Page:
Jeremy Lin is, naturally, angry when seeing recent videos of attacks against Asian Americans in the United States.
Why wouldn’t he be? The Santa Cruz Warriors guard and former NBA star is one of the most prominent Chinese Americans to ever play in the league, so the recent rise in hate crimes against Asians in the country naturally hits home.
Yet each time he watches a new video of a seemingly random attack, Lin doesn’t stay angry for long. Quickly, he just gets sad.
“After a while, I feel bad,” Lin said, via NBC Sports Bay Area. “I feel bad for someone who harbors hate for somebody else who they’ve never met just based on skin color or, I don’t even know. It makes me want to do something and it makes me want to educate people, or I don’t know, speak out and find ways to make a difference. Honestly it goes from anger to just heartbreak.”
Lin had criticized Donald Trump’s language
Hate crimes and attacks against Asian Americans in the United States started rising at the beginning of the COVID-19 pandemic, something largely blamed on former President Donald Trump and other politicians.
Trump and others repeatedly used terms like the “Chinese Virus” and even the “Kung Flu” when referring to the coronavirus, something widely seen as racist.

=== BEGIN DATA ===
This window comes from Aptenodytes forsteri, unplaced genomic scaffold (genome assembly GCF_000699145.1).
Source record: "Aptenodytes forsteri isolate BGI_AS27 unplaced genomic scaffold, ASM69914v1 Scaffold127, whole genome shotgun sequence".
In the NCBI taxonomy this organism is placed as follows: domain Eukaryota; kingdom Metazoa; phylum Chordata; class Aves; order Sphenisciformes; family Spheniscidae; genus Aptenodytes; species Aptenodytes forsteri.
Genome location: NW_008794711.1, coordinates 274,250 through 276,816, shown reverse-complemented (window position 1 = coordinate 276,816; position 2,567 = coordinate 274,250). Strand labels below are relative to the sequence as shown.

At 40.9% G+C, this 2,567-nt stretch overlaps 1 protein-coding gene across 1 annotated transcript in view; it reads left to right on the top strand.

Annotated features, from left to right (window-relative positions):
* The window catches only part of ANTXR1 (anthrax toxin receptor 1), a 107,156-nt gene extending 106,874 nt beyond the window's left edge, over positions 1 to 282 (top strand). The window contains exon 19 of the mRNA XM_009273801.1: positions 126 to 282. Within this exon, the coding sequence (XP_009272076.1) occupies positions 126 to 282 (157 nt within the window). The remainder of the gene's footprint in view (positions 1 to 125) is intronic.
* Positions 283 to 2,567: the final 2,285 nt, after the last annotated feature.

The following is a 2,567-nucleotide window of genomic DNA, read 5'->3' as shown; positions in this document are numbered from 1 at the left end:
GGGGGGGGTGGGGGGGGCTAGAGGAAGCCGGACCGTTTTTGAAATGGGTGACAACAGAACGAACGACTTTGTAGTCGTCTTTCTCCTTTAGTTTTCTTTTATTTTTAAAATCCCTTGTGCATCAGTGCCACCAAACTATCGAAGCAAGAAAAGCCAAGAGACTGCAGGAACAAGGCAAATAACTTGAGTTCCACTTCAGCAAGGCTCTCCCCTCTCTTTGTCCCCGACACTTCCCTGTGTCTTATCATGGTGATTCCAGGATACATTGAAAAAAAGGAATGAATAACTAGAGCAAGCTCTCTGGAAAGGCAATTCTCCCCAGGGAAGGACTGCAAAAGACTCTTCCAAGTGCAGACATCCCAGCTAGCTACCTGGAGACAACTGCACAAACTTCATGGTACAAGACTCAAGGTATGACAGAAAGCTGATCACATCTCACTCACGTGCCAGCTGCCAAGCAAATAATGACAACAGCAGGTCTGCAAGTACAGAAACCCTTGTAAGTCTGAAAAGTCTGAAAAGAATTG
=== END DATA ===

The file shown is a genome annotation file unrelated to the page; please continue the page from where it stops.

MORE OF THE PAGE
Lin slammed Trump for his language on Twitter last year, and blamed him for “empowering” racism throughout the country.
“And I don’t wanna hear about no German measles/Spanish flu bc everyday Asian-Americans inc ppl I know are threatened and physically attacked,” Lin wrote on Twitter last year. “I don’t give a crap about the history of names [right now]. What I do know is this subtle anti-Chinese message only empowers more hate towards Asians.”
The FBI officially reported more than 7,300 hate crimes in the United States in 2019, according to the Washington Post. While that number is the most seen in a decade, many say the figure is far too low and inaccurate — as many law enforcement agencies either aren’t collecting the data or are not participating fully in collection efforts.
The rise in hate crimes directed at Asians in the country led to Rep. Judy Chu (D-Calif.) to call this a “crisis point” in the United States” due to the “alarming surge of anti-Asian bigotry across the nation,” per the report.
Lin returned to the United States after a stint in China, and joined the Warriors’ G-League affiliate in his quest to make it back to the NBA. In order for things to get better culturally, the 32-year-old said Tuesday, it’s going to take much more than just Asians like himself speaking out.
“I’ve always said that in the long run, it can’t only be Asians caring about Asian issues, or African Americans caring about African American issues,” Lin said, via NBC Sports Bay Area. “If, as minorities, we want the majority to understand what it’s like to live a minority experience, and to sympathize and change, we as minorities also have to collaborate, unify and use our voices and stand up for each other. There has to be solidarity on that front.”
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